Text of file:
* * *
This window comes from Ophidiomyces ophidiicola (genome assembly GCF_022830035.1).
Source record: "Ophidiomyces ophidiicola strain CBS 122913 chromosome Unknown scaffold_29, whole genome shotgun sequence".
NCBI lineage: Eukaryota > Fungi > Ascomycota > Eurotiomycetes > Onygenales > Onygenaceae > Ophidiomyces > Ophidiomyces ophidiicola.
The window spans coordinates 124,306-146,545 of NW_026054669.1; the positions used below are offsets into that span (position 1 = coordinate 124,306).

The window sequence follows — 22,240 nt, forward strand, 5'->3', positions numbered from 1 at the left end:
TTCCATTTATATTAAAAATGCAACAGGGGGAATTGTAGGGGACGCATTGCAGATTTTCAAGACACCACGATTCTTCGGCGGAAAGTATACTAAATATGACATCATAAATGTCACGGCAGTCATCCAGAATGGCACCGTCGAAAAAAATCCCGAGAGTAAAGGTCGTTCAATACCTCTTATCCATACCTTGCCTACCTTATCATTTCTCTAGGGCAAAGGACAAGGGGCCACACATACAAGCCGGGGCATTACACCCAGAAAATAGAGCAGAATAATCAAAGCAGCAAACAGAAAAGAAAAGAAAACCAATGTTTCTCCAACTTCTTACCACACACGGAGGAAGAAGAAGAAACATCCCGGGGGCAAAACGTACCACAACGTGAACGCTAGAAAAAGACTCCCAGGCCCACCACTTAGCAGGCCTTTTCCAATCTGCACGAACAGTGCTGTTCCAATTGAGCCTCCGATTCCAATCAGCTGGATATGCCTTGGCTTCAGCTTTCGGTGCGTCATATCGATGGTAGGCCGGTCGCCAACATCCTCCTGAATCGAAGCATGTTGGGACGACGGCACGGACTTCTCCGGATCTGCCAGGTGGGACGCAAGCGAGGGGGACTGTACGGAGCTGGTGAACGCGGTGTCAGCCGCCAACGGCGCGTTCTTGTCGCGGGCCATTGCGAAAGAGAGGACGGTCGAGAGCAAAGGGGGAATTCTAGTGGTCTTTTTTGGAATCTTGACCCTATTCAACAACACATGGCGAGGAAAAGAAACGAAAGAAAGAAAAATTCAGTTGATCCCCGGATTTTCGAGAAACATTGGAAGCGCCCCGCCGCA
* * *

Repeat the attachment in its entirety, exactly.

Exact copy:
This window comes from Ophidiomyces ophidiicola (genome assembly GCF_022830035.1).
Source record: "Ophidiomyces ophidiicola strain CBS 122913 chromosome Unknown scaffold_29, whole genome shotgun sequence".
NCBI lineage: Eukaryota > Fungi > Ascomycota > Eurotiomycetes > Onygenales > Onygenaceae > Ophidiomyces > Ophidiomyces ophidiicola.
The window spans coordinates 124,306-146,545 of NW_026054669.1; the positions used below are offsets into that span (position 1 = coordinate 124,306).

The window sequence follows — 22,240 nt, forward strand, 5'->3', positions numbered from 1 at the left end:
TTCCATTTATATTAAAAATGCAACAGGGGGAATTGTAGGGGACGCATTGCAGATTTTCAAGACACCACGATTCTTCGGCGGAAAGTATACTAAATATGACATCATAAATGTCACGGCAGTCATCCAGAATGGCACCGTCGAAAAAAATCCCGAGAGTAAAGGTCGTTCAATACCTCTTATCCATACCTTGCCTACCTTATCATTTCTCTAGGGCAAAGGACAAGGGGCCACACATACAAGCCGGGGCATTACACCCAGAAAATAGAGCAGAATAATCAAAGCAGCAAACAGAAAAGAAAAGAAAACCAATGTTTCTCCAACTTCTTACCACACACGGAGGAAGAAGAAGAAACATCCCGGGGGCAAAACGTACCACAACGTGAACGCTAGAAAAAGACTCCCAGGCCCACCACTTAGCAGGCCTTTTCCAATCTGCACGAACAGTGCTGTTCCAATTGAGCCTCCGATTCCAATCAGCTGGATATGCCTTGGCTTCAGCTTTCGGTGCGTCATATCGATGGTAGGCCGGTCGCCAACATCCTCCTGAATCGAAGCATGTTGGGACGACGGCACGGACTTCTCCGGATCTGCCAGGTGGGACGCAAGCGAGGGGGACTGTACGGAGCTGGTGAACGCGGTGTCAGCCGCCAACGGCGCGTTCTTGTCGCGGGCCATTGCGAAAGAGAGGACGGTCGAGAGCAAAGGGGGAATTCTAGTGGTCTTTTTTGGAATCTTGACCCTATTCAACAACACATGGCGAGGAAAAGAAACGAAAGAAAGAAAAATTCAGTTGATCCCCGGATTTTCGAGAAACATTGGAAGCGCCCCGCCGCA